Guest post by David Middleton
What do Tesla and OPEC have in common? The more they produce, the more they lose.
63,000 people have canceled their Tesla Model 3 orders
Aug. 3, 2017
About 63,000 people have canceled their Tesla Model 3 orders in the past year, Tesla CEO Elon Musk said during the electric-car company’s quarterly earnings call on Wednesday.
Musk took the cancellations in stride, saying that Tesla could drive up the Model 3’s reservation numbers with little effort but that doing so wouldn’t serve the company or its growing legion of potential customers.
“It’s like if you’re a restaurant and you’re serving hamburgers and there’s like an hour-and-a-half wait for hamburgers — do you really want to encourage more people to order more hamburgers?” Musk said. People who put down a deposit for a Model 3 at this point most likely won’t see their cars until the end of 2018, according to most estimates.
“It’s like if you’re a restaurant and you’re serving hamburgers and there’s like an hour-and-a-half wait for hamburgers — do you really want to encourage more people to order more hamburgers?”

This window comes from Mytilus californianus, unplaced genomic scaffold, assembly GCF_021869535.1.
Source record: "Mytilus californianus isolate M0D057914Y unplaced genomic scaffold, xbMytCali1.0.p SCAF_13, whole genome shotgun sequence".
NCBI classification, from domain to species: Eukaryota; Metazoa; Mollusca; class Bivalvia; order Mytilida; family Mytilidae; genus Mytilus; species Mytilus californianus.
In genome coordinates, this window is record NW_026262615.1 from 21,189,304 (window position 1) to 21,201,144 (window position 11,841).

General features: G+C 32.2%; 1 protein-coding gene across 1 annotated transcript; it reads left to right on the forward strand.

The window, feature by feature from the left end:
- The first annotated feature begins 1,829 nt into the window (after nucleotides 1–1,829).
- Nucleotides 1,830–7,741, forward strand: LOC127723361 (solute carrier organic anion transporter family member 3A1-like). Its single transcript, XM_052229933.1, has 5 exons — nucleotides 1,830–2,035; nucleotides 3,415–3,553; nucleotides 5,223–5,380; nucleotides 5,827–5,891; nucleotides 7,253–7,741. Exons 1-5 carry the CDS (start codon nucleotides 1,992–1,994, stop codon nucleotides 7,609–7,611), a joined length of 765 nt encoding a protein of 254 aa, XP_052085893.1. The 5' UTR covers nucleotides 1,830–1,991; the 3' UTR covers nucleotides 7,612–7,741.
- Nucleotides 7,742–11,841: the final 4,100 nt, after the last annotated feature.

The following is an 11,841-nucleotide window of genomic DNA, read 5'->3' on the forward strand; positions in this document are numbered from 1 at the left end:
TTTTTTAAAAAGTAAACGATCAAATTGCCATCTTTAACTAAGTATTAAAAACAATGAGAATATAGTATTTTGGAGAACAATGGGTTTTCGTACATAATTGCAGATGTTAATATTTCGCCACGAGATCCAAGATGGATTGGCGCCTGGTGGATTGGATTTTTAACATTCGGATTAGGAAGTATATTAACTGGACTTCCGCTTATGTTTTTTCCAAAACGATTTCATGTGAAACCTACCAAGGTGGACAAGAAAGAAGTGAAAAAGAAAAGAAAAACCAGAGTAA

Well… Yes. If you want to actually stay in business… You do want to encourage people to order more hamburgers. A real business will make more money if it sells more hamburgers.
Tesla’s 2016 net loss would have been much deeper had they not cashed in on $122 million in Zero Emission Vehicle (ZEV) credits (corporate welfare).
Tesla’s Federal tax credits will begin to phase out after they deliver they 200,000th PEV. Based on current forecasts, that will occur in Q3 2018.
When other automakers sell enough EV’s in California, the ZEV welfare checks will go away. Within 1 year of Model 3 full production, the Federal tax credit will start to phase out. Tesla has yet to even come close to generating a annual profit, despite massive corporate welfare. The question is: Will the government allow Tesla to go broke? Or will they get a bailout?
Featured image source: